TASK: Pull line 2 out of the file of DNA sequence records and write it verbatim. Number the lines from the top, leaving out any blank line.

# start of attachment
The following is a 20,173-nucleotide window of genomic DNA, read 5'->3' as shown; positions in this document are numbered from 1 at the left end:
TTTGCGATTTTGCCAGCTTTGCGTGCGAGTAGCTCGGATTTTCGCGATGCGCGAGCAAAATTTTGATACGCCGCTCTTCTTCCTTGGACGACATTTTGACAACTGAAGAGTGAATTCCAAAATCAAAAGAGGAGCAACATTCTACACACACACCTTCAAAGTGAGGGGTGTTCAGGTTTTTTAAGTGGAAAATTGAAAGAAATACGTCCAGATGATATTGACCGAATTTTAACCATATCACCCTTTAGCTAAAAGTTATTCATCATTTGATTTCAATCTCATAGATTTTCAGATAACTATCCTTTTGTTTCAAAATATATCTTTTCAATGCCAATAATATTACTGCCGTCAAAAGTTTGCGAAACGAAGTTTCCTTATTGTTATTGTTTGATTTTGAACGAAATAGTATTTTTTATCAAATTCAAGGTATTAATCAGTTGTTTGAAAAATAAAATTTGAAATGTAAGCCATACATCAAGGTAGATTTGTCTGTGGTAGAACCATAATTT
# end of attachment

TTTGCGATTTTGCCAGCTTTGCGTGCGAGTAGCTCGGATTTTCGCGATGCGCGAGCAAAATTTTGATACGCCGCTCTTCTTCCTTGGACGACATTTTGACAACTGAAGAGTGAATTCCAAAATCAAAAGAGGAGCAACATTCTACACACACACCTTCAAAGTGAGGGGTGTTCAGGTTTTTTAAGTGGAAAATTGAAAGAAATACGTCCAGATGATATTGACCGAATTTTAACCATATCACCCTTTAGCTAAAAGTTATTCATCATTTGATTTCAATCTCATAGATTTTCAGATAACTATCCTTTTGTTTCAAAATATATCTTTTCAATGCCAATAATATTACTGCCGTCAAAAGTTTGCGAAACGAAGTTTCCTTATTGTTATTGTTTGATTTTGAACGAAATAGTATTTTTTATCAAATTCAAGGTATTAATCAGTTGTTTGAAAAATAAAATTTGAAATGTAAGCCATACATCAAGGTAGATTTGTCTGTGGTAGAACCATAATTT